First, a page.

July 20, 2012
WASHINGTON — The Pentagon is pouring new funding into Yemen for weapons and aircraft to help bolster the embattled country's counterterrorism forces, amid growing concerns about Iranian spying and meddling there.
After freezing military aid to Yemen for the past year, as the country was wracked by internal chaos, the Defense Department has now agreed to deliver more than $112 million worth of equipment and military training this year. The assistance includes $75 million approved last month, and another $37.4 million this month.
In documents delivered to Congress, the Pentagon said the latest funding will be used to buy two new twin-engine transport planes, inflatable boats, communications equipment and a variety of guns and ammunition. The $75 million was targeted for counterterrorism improvements, including small unmanned aircraft known as drones, weapons, military construction and training.
U.S. officials began in March began discussing how best to help Yemen as it worked to put its new U.S.-backed government in place. Widespread protests, coupled with pressure from the U.S., led to the ouster of longtime ruler Ali Abdullah Saleh. And U.S. leaders have said they believe that new president, Abed Rabbo Mansour Hadi, will be a good partner to the U.S.
The U.S. continues to view the Yemeni-based al-Qaida in the Arabian Peninsula as a top terror threat, even though the group hasn't surfaced as a main source in any domestic threats for more than a year. One of its key leaders, Anwar al-Awlaki, was killed in a U.S. drone strike in Yemen last fall.
Al-Awlaki was linked to the planning and execution of several attacks targeting U.S. and Western interests, including the attempt to down a Detroit-bound airliner in 2009 and the plot to bomb cargo planes in 2010.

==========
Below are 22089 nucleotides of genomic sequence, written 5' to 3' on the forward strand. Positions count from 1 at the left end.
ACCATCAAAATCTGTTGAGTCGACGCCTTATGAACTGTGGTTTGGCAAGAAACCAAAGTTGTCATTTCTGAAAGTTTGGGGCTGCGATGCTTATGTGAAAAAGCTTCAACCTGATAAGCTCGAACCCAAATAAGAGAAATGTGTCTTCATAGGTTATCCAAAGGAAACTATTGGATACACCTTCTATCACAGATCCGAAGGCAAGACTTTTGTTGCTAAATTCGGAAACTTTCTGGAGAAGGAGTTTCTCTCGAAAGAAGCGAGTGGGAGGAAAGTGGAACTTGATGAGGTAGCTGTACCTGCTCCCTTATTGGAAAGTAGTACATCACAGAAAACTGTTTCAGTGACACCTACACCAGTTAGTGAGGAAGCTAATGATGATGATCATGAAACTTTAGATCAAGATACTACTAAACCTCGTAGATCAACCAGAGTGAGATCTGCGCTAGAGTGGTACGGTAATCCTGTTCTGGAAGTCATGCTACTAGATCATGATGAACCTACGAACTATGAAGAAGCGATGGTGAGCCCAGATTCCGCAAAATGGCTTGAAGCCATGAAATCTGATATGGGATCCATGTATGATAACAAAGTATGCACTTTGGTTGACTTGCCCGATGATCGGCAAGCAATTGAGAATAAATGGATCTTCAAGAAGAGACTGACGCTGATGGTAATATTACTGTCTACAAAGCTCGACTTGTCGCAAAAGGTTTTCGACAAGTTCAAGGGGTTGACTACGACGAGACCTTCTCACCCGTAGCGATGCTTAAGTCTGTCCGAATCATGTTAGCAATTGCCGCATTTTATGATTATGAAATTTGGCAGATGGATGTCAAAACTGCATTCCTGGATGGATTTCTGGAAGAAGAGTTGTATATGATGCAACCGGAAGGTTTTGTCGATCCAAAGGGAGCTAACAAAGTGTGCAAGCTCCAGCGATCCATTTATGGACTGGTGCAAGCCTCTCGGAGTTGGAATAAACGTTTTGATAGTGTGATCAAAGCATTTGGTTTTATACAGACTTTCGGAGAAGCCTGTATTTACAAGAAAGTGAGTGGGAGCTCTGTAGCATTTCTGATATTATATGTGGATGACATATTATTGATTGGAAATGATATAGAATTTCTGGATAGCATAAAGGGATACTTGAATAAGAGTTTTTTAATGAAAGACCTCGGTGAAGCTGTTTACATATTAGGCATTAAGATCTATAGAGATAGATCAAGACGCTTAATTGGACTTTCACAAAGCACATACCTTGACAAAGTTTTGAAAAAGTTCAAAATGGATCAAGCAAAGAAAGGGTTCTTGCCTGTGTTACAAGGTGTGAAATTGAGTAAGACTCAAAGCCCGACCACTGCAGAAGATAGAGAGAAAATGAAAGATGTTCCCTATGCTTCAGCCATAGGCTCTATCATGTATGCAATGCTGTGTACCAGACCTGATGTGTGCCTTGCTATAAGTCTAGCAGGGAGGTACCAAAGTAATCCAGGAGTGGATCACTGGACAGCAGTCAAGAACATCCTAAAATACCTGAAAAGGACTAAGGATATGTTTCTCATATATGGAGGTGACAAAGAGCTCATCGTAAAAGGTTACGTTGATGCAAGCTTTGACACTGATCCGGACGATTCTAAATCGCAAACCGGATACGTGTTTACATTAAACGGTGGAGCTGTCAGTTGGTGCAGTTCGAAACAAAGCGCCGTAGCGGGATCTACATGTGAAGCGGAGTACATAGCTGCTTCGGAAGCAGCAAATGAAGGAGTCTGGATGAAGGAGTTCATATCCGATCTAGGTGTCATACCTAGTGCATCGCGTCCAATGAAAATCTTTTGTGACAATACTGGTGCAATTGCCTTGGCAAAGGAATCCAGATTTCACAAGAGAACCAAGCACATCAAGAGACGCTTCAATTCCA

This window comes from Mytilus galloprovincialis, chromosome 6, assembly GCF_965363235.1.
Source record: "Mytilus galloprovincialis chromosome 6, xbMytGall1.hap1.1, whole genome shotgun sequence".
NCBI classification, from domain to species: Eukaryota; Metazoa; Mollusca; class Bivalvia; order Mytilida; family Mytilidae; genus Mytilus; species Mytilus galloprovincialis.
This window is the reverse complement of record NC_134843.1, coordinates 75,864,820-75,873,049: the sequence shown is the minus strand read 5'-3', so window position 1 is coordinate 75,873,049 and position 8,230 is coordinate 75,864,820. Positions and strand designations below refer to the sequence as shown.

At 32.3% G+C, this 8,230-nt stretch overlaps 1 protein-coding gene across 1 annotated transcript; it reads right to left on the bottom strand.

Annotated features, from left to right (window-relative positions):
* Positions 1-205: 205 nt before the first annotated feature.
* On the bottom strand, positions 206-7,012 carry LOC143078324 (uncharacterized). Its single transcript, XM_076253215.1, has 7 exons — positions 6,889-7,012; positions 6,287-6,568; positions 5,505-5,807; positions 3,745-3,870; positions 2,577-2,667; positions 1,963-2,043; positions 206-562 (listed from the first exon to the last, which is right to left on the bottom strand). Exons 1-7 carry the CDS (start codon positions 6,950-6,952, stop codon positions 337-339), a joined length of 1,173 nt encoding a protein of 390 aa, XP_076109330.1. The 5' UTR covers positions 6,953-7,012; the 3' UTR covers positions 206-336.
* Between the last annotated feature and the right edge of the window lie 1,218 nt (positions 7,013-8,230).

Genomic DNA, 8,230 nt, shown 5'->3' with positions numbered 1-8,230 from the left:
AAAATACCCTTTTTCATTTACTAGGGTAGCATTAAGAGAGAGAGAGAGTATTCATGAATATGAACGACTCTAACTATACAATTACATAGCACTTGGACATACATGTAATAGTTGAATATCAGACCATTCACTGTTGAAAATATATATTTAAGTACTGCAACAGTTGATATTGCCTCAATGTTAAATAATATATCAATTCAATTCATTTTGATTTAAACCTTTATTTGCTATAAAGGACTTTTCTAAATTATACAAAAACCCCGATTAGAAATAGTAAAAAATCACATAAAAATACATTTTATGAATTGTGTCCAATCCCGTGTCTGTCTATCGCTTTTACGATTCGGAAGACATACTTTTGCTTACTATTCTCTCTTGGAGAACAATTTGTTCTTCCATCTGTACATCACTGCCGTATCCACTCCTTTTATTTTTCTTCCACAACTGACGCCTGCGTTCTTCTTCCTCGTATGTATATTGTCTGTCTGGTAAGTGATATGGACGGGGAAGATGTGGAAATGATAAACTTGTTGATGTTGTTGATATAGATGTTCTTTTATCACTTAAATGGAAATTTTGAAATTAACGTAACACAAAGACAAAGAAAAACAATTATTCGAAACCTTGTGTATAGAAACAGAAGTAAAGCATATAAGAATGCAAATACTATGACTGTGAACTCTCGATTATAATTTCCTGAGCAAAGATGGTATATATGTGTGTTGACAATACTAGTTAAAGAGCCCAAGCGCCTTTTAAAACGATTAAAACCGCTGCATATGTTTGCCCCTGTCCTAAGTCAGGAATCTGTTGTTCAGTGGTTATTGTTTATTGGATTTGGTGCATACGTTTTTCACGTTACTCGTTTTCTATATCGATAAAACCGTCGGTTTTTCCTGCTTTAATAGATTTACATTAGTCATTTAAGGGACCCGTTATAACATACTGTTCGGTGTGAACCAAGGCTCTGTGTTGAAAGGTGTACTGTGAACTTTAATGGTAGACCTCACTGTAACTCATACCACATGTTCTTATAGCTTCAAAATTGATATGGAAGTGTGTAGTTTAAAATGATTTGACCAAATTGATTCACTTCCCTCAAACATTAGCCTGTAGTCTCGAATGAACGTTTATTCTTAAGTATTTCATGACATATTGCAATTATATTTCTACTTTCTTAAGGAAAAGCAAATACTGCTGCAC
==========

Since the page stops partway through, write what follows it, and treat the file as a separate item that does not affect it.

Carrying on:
This week, meanwhile, Hadi warned Iran to stop spying in his country, in the wake of claims that an Iranian spy operation had been uncovered.
U.S. officials have also said that Iran is meddling in Yemen's affairs.
In June, Defense Secretary Leon Panetta and Secretary of State Hillary Rodham Clinton told Congress that counterterrorism assistance to Yemen was important to U.S. national security.
The U.S. has poured more than $326 million in security and other assistance into Yemen since 2007, fueled by the escalating threat from the Yemen-based al-Qaida in the Arabian Peninsula. The aid abruptly stopped last year at a time of political and security unrest.
Initial plans by the Pentagon to send at least $150 million in aid to Yemen last year were shut down, and no military aid has been approved until last month.
In addition to the funding for Yemen, the Pentagon also notified Congress that it is sending aid to Niger, Mauritania and Estonia.
The $11.7 million in aid to Niger to help its counterterrorism forces operate in remote locations and battle al-Qaida in the Islamic Maghreb. The aid includes two aircraft, training and communications equipment.
Mauritania will get nearly $7 million in weapons, vehicles and other equipment, also to help battle AQIM. And Estonia will receive $1.7 million in training for its special operations forces that will deploy to Afghanistan.